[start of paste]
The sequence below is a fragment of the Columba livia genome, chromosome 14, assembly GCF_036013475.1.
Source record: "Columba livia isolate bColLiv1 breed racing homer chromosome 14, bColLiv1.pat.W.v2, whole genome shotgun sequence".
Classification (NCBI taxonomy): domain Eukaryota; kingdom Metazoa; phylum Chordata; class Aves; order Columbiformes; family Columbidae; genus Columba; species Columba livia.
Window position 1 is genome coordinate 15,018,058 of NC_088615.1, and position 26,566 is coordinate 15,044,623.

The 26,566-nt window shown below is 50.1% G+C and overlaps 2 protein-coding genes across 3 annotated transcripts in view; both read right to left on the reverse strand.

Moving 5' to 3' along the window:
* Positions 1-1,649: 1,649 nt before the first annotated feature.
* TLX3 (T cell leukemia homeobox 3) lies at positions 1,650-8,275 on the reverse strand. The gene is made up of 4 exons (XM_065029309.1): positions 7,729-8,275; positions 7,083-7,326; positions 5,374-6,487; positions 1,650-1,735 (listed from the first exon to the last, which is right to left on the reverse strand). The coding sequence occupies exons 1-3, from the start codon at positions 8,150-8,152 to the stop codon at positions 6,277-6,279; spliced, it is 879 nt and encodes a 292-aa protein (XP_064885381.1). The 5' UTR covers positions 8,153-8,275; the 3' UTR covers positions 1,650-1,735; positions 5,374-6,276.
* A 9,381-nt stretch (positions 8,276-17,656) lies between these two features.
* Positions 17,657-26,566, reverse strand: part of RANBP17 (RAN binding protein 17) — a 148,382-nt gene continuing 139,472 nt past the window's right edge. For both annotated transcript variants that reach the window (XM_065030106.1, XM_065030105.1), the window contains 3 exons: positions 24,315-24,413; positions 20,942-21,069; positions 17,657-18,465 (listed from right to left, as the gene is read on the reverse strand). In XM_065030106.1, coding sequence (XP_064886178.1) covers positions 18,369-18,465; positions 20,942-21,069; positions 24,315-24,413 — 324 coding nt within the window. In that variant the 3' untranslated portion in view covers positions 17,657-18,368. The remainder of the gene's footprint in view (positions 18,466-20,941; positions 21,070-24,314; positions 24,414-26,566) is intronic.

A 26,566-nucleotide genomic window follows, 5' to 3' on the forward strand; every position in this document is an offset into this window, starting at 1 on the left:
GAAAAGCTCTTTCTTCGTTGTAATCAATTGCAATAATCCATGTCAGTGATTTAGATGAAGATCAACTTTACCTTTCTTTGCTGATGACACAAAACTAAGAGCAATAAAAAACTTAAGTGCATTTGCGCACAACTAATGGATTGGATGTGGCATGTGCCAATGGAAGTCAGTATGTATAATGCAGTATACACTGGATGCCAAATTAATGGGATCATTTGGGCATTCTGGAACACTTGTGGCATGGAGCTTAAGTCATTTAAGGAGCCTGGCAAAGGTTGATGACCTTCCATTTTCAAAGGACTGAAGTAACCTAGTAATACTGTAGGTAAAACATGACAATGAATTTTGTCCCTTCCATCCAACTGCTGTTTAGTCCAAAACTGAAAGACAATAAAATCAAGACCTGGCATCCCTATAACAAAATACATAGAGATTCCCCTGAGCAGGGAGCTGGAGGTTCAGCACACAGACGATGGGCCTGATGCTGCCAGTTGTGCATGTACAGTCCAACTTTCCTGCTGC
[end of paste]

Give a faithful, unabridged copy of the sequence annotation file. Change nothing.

The sequence below is a fragment of the Columba livia genome, chromosome 14, assembly GCF_036013475.1.
Source record: "Columba livia isolate bColLiv1 breed racing homer chromosome 14, bColLiv1.pat.W.v2, whole genome shotgun sequence".
Classification (NCBI taxonomy): domain Eukaryota; kingdom Metazoa; phylum Chordata; class Aves; order Columbiformes; family Columbidae; genus Columba; species Columba livia.
Window position 1 is genome coordinate 15,018,058 of NC_088615.1, and position 26,566 is coordinate 15,044,623.

The 26,566-nt window shown below is 50.1% G+C and overlaps 2 protein-coding genes across 3 annotated transcripts in view; both read right to left on the reverse strand.

Moving 5' to 3' along the window:
* Positions 1-1,649: 1,649 nt before the first annotated feature.
* TLX3 (T cell leukemia homeobox 3) lies at positions 1,650-8,275 on the reverse strand. The gene is made up of 4 exons (XM_065029309.1): positions 7,729-8,275; positions 7,083-7,326; positions 5,374-6,487; positions 1,650-1,735 (listed from the first exon to the last, which is right to left on the reverse strand). The coding sequence occupies exons 1-3, from the start codon at positions 8,150-8,152 to the stop codon at positions 6,277-6,279; spliced, it is 879 nt and encodes a 292-aa protein (XP_064885381.1). The 5' UTR covers positions 8,153-8,275; the 3' UTR covers positions 1,650-1,735; positions 5,374-6,276.
* A 9,381-nt stretch (positions 8,276-17,656) lies between these two features.
* Positions 17,657-26,566, reverse strand: part of RANBP17 (RAN binding protein 17) — a 148,382-nt gene continuing 139,472 nt past the window's right edge. For both annotated transcript variants that reach the window (XM_065030106.1, XM_065030105.1), the window contains 3 exons: positions 24,315-24,413; positions 20,942-21,069; positions 17,657-18,465 (listed from right to left, as the gene is read on the reverse strand). In XM_065030106.1, coding sequence (XP_064886178.1) covers positions 18,369-18,465; positions 20,942-21,069; positions 24,315-24,413 — 324 coding nt within the window. In that variant the 3' untranslated portion in view covers positions 17,657-18,368. The remainder of the gene's footprint in view (positions 18,466-20,941; positions 21,070-24,314; positions 24,414-26,566) is intronic.

A 26,566-nucleotide genomic window follows, 5' to 3' on the forward strand; every position in this document is an offset into this window, starting at 1 on the left:
GAAAAGCTCTTTCTTCGTTGTAATCAATTGCAATAATCCATGTCAGTGATTTAGATGAAGATCAACTTTACCTTTCTTTGCTGATGACACAAAACTAAGAGCAATAAAAAACTTAAGTGCATTTGCGCACAACTAATGGATTGGATGTGGCATGTGCCAATGGAAGTCAGTATGTATAATGCAGTATACACTGGATGCCAAATTAATGGGATCATTTGGGCATTCTGGAACACTTGTGGCATGGAGCTTAAGTCATTTAAGGAGCCTGGCAAAGGTTGATGACCTTCCATTTTCAAAGGACTGAAGTAACCTAGTAATACTGTAGGTAAAACATGACAATGAATTTTGTCCCTTCCATCCAACTGCTGTTTAGTCCAAAACTGAAAGACAATAAAATCAAGACCTGGCATCCCTATAACAAAATACATAGAGATTCCCCTGAGCAGGGAGCTGGAGGTTCAGCACACAGACGATGGGCCTGATGCTGCCAGTTGTGCATGTACAGTCCAACTTTCCTGCTGC